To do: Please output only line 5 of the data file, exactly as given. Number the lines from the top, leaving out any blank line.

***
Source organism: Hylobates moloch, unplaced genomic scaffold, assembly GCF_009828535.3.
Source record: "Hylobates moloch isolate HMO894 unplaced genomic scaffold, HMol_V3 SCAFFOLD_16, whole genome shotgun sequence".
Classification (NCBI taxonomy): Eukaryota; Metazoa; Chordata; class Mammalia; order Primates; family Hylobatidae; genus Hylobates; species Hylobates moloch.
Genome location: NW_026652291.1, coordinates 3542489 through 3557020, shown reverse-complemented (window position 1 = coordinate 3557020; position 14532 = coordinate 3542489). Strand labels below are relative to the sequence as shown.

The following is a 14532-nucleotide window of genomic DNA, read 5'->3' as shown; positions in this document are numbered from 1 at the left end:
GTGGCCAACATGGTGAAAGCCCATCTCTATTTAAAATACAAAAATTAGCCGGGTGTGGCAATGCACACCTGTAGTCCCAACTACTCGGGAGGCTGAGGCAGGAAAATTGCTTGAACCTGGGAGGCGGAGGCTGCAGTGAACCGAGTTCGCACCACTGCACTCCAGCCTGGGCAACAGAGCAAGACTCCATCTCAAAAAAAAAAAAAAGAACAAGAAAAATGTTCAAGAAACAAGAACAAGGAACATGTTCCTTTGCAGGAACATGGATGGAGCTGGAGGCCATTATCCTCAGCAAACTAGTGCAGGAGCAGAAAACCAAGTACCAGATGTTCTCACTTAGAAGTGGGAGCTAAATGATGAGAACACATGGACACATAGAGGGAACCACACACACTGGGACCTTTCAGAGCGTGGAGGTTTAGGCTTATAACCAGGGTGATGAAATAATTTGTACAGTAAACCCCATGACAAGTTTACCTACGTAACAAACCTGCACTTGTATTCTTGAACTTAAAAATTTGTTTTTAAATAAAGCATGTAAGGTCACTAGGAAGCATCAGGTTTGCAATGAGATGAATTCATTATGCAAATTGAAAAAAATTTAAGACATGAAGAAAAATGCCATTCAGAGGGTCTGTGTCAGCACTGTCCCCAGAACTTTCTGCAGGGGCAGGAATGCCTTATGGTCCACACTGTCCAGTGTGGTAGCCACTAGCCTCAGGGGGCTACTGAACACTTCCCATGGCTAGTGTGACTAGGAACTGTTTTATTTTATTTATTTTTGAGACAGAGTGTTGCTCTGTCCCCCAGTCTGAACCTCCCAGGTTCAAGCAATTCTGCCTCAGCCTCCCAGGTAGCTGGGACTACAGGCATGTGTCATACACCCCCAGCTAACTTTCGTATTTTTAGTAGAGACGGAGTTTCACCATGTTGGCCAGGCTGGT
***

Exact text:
The following is a 14532-nucleotide window of genomic DNA, read 5'->3' as shown; positions in this document are numbered from 1 at the left end: